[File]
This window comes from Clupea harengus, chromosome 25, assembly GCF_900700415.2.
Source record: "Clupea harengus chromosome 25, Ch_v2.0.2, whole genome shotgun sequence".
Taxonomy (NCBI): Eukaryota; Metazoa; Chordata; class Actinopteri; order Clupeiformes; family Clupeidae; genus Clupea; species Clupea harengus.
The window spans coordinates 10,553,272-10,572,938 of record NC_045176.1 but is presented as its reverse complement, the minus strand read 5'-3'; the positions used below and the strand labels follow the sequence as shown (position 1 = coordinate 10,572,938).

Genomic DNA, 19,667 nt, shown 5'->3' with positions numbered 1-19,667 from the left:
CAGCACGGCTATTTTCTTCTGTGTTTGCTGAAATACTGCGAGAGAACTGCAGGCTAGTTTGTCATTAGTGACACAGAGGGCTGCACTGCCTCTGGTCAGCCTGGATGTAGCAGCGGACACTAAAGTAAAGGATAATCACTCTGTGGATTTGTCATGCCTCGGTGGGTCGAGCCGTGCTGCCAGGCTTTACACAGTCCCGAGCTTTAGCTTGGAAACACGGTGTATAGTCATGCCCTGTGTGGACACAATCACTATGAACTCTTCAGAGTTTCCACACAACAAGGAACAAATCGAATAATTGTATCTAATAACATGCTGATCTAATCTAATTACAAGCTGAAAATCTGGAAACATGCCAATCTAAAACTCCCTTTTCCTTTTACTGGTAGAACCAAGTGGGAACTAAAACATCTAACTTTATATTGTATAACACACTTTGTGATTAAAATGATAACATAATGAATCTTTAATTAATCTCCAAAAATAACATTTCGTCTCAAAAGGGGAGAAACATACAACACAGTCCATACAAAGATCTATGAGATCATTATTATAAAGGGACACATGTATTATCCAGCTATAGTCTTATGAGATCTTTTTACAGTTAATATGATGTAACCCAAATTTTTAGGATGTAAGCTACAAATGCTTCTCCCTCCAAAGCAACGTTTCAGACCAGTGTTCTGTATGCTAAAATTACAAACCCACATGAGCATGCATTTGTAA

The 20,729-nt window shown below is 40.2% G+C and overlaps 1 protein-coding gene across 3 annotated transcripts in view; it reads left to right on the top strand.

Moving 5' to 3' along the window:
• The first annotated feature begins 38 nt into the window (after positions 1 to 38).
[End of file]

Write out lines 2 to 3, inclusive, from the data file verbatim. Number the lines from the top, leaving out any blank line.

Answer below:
Source record: "Clupea harengus chromosome 25, Ch_v2.0.2, whole genome shotgun sequence".
Taxonomy (NCBI): Eukaryota; Metazoa; Chordata; class Actinopteri; order Clupeiformes; family Clupeidae; genus Clupea; species Clupea harengus.